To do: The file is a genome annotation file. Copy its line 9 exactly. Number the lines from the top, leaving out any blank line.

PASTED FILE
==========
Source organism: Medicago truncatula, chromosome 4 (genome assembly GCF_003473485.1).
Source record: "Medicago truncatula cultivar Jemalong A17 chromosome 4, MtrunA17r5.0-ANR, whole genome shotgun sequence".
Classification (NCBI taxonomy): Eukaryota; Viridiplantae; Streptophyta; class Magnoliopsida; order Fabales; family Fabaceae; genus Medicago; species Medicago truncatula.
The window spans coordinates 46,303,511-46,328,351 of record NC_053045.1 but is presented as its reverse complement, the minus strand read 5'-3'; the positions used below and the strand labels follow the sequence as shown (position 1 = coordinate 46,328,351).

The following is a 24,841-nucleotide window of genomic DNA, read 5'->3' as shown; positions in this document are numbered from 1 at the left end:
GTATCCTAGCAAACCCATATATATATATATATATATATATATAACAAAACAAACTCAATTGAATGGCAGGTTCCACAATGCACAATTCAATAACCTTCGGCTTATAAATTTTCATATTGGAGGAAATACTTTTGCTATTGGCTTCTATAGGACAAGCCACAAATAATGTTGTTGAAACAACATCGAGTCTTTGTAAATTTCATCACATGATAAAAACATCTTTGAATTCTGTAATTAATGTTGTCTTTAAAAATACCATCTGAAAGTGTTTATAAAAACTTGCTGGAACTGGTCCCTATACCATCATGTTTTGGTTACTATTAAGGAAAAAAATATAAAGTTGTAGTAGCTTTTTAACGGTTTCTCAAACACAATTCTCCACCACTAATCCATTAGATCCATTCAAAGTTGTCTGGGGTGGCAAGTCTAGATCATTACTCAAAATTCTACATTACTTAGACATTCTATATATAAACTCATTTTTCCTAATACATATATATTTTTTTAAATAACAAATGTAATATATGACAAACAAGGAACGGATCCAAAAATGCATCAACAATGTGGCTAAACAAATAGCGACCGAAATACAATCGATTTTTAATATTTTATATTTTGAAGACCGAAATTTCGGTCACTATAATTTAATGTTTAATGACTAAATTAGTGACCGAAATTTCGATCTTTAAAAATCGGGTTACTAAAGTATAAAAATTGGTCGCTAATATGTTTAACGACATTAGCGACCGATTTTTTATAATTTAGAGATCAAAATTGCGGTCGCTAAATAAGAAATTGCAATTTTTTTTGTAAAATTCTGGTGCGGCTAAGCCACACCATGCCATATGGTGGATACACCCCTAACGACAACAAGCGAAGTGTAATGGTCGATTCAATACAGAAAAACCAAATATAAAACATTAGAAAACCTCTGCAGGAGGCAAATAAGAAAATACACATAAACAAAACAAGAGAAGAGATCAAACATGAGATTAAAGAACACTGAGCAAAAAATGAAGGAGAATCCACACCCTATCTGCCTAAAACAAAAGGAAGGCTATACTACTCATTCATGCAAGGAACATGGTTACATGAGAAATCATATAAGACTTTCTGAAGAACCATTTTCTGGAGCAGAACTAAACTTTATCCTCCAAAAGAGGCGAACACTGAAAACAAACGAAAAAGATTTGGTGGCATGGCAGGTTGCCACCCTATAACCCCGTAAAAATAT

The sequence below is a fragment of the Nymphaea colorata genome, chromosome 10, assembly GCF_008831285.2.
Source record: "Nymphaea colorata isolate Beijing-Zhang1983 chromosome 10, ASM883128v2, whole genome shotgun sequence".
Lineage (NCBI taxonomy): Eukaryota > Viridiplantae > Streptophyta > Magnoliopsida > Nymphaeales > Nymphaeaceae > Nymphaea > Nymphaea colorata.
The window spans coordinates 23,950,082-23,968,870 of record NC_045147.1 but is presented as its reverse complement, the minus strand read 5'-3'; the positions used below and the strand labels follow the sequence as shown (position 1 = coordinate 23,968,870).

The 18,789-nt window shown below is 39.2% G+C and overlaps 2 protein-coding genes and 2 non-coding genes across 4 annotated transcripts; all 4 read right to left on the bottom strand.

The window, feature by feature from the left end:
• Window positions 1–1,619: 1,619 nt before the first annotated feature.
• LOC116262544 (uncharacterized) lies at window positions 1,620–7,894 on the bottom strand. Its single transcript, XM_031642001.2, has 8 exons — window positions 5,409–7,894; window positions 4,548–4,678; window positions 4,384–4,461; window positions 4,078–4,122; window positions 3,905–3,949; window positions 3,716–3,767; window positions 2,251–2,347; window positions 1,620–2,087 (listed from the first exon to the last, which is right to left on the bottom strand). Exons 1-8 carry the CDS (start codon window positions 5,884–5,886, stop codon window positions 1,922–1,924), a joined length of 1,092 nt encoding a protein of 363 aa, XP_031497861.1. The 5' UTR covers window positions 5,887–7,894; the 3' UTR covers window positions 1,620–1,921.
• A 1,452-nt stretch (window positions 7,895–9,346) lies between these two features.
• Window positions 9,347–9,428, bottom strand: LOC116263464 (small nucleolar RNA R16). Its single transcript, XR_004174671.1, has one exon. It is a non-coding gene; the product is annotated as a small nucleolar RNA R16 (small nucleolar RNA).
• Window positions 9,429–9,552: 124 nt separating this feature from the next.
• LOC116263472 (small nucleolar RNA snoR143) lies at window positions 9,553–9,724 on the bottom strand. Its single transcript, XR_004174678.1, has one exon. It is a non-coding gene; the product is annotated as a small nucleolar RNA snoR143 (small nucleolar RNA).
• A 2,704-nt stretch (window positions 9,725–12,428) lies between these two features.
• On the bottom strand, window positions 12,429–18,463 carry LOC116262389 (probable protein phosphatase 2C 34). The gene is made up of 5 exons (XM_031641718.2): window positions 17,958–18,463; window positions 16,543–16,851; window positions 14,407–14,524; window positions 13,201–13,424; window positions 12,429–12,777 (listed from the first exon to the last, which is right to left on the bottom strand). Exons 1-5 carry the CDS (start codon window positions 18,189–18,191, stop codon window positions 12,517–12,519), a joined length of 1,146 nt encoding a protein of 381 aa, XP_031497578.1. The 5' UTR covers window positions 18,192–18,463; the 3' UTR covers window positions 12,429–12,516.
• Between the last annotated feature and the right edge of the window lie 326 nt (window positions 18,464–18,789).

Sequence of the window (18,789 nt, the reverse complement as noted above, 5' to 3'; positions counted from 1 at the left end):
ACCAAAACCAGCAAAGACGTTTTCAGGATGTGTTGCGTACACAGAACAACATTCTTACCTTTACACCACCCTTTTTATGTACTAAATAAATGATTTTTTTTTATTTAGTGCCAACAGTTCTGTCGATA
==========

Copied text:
Lineage (NCBI taxonomy): Eukaryota > Viridiplantae > Streptophyta > Magnoliopsida > Nymphaeales > Nymphaeaceae > Nymphaea > Nymphaea colorata.